Ex-St. Louis detective sentenced in towing scandal

ST. LOUIS (AP) — A former St. Louis detective was sentenced Wednesday to more than two years in prison for taking bribes as part of a scandal involving towed vehicles.

U.S. District Judge Rodney Sippel handed down the 27-month sentence for Kevin Shade, 36. He pleaded guilty in August 2009 to mail fraud.

Shade acknowledged passing vehicles for inspection despite flaws in exchange for cash payments from an employee of S&H Parking Systems.

Shade became the fourth person this month to be sentenced in connection with allegations against S&H Parking Systems. U.S. Attorney Richard Callahan said no additional criminal charges are anticipated. Shade was the only police officer charged in a case, which stained the reputation of the St. Louis Police Department.

Callahan said most officers in the department “are honorable human beings who deserve our respect and gratitude for the job they do. The acts of a few bad officers should not tarnish an entire department.”

In a statement, St. Louis police said the department did not launch its own investigation at the request of federal authorities, who didn’t want the local investigation to interfere. The department is asking for all investigative materials from federal authorities and will review them to determine if internal discipline or criminal charges should be pursued.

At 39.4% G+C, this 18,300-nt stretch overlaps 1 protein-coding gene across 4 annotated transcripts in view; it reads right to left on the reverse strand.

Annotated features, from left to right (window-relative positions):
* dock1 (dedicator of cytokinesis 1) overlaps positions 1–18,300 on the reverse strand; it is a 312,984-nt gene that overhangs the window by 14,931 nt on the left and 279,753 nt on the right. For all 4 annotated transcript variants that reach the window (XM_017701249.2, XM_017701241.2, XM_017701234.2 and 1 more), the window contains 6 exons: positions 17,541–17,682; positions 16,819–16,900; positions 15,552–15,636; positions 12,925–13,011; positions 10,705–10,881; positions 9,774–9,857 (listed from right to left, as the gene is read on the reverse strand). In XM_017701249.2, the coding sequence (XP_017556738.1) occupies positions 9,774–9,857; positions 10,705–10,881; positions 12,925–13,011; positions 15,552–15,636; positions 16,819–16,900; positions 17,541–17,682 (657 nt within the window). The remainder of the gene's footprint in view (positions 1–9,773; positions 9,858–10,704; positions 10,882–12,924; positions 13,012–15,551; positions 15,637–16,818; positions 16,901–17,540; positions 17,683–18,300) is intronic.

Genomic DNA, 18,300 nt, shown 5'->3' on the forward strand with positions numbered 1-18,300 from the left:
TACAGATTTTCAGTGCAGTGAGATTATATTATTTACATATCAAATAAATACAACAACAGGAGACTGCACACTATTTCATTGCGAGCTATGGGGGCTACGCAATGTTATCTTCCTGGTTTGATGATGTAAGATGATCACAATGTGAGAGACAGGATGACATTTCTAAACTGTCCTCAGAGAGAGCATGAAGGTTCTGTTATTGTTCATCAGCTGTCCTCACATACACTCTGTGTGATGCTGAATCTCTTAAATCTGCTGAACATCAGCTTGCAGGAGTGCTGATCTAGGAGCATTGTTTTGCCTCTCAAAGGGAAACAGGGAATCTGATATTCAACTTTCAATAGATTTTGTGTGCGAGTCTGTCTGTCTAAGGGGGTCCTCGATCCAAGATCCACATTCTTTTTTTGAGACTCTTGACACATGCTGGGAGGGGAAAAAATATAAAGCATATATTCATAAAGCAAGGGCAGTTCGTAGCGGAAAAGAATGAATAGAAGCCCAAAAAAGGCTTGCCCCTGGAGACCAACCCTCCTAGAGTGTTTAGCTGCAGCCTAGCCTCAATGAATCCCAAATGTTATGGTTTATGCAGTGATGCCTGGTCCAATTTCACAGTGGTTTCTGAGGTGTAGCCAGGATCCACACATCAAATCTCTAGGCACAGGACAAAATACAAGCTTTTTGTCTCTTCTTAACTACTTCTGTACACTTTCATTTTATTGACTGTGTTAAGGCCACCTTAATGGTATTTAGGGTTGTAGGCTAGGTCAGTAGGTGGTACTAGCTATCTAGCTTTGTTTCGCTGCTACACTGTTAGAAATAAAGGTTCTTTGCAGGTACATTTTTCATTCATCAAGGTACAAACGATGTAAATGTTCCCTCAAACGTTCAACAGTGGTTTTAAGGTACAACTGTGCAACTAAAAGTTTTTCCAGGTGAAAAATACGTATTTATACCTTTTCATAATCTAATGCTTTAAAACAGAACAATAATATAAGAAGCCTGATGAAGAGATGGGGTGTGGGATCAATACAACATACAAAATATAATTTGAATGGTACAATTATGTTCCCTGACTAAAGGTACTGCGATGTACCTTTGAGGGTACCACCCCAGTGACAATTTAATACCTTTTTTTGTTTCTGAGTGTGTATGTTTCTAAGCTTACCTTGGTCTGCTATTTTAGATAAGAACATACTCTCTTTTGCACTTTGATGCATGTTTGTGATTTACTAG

“When those sworn to uphold the law are accused of breaking it, it goes directly against everything this police department believes in,” Police Chief Dan Isom said. “Since becoming chief, I believe I’ve sent a strong message that dishonest and unethical behavior will not be tolerated.”

Earlier this month, the brothers who own S&H, William and Kenneth Bialczak, were each sentenced to one year and one day in prison for failing to report income of about $1 million. Last week, Gregory Shepard was sentenced to 10 months in prison. He was a manager for St. Louis Metropolitan Towing, which is part of S&H.

Until 2008, S&H Parking Systems and its affiliate companies, St. Louis Metropolitan Towing and Parks Auto Sales, had a contract with police. The contract called for St. Louis Metropolitan Towing to tow vehicles designated by the department, and gave Park Auto Sales the right to obtain titles and sell any unclaimed vehicles.

Allegations of wrongdoing began after it was revealed in July 2008 that the towing company allowed officers, and former Chief Joe Mokwa’s daughter, to borrow the seized vehicles. Mokwa has since retired.

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